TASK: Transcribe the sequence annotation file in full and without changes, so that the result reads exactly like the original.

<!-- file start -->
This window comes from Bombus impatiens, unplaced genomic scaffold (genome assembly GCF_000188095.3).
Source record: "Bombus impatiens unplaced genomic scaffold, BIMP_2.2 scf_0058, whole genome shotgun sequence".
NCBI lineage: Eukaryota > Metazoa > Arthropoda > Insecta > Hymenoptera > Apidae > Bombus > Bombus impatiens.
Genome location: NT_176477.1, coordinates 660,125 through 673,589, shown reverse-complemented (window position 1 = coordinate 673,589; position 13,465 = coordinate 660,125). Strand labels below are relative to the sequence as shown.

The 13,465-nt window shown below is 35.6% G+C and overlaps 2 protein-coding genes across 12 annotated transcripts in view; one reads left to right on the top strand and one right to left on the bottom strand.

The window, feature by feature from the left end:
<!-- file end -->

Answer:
This window comes from Bombus impatiens, unplaced genomic scaffold (genome assembly GCF_000188095.3).
Source record: "Bombus impatiens unplaced genomic scaffold, BIMP_2.2 scf_0058, whole genome shotgun sequence".
NCBI lineage: Eukaryota > Metazoa > Arthropoda > Insecta > Hymenoptera > Apidae > Bombus > Bombus impatiens.
Genome location: NT_176477.1, coordinates 660,125 through 673,589, shown reverse-complemented (window position 1 = coordinate 673,589; position 13,465 = coordinate 660,125). Strand labels below are relative to the sequence as shown.

The 13,465-nt window shown below is 35.6% G+C and overlaps 2 protein-coding genes across 12 annotated transcripts in view; one reads left to right on the top strand and one right to left on the bottom strand.

The window, feature by feature from the left end: